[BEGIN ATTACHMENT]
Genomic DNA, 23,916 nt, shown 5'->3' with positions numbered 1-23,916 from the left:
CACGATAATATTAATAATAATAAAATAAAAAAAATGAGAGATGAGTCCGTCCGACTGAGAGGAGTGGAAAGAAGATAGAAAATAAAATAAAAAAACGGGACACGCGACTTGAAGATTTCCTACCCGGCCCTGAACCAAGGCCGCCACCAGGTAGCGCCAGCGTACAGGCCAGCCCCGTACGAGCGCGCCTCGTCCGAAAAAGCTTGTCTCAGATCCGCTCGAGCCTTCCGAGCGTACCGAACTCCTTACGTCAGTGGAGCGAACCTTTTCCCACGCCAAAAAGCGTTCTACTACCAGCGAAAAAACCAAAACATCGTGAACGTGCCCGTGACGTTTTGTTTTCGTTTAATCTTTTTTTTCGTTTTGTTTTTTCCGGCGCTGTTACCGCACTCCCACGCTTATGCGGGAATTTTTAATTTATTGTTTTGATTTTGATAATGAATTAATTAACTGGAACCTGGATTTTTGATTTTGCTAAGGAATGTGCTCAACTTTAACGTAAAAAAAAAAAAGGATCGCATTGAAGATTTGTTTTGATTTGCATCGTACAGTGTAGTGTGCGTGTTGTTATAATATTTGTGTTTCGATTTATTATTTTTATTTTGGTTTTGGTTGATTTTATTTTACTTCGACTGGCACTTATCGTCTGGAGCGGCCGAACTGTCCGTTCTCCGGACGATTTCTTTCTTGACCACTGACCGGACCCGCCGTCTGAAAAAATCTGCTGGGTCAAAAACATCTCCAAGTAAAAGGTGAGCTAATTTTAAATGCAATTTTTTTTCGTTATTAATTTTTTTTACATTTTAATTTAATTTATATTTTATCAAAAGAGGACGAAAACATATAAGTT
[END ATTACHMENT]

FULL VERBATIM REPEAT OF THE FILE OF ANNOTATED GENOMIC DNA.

Genomic DNA, 23,916 nt, shown 5'->3' with positions numbered 1-23,916 from the left:
CACGATAATATTAATAATAATAAAATAAAAAAAATGAGAGATGAGTCCGTCCGACTGAGAGGAGTGGAAAGAAGATAGAAAATAAAATAAAAAAACGGGACACGCGACTTGAAGATTTCCTACCCGGCCCTGAACCAAGGCCGCCACCAGGTAGCGCCAGCGTACAGGCCAGCCCCGTACGAGCGCGCCTCGTCCGAAAAAGCTTGTCTCAGATCCGCTCGAGCCTTCCGAGCGTACCGAACTCCTTACGTCAGTGGAGCGAACCTTTTCCCACGCCAAAAAGCGTTCTACTACCAGCGAAAAAACCAAAACATCGTGAACGTGCCCGTGACGTTTTGTTTTCGTTTAATCTTTTTTTTCGTTTTGTTTTTTCCGGCGCTGTTACCGCACTCCCACGCTTATGCGGGAATTTTTAATTTATTGTTTTGATTTTGATAATGAATTAATTAACTGGAACCTGGATTTTTGATTTTGCTAAGGAATGTGCTCAACTTTAACGTAAAAAAAAAAAAGGATCGCATTGAAGATTTGTTTTGATTTGCATCGTACAGTGTAGTGTGCGTGTTGTTATAATATTTGTGTTTCGATTTATTATTTTTATTTTGGTTTTGGTTGATTTTATTTTACTTCGACTGGCACTTATCGTCTGGAGCGGCCGAACTGTCCGTTCTCCGGACGATTTCTTTCTTGACCACTGACCGGACCCGCCGTCTGAAAAAATCTGCTGGGTCAAAAACATCTCCAAGTAAAAGGTGAGCTAATTTTAAATGCAATTTTTTTTCGTTATTAATTTTTTTTACATTTTAATTTAATTTATATTTTATCAAAAGAGGACGAAAACATATAAGTT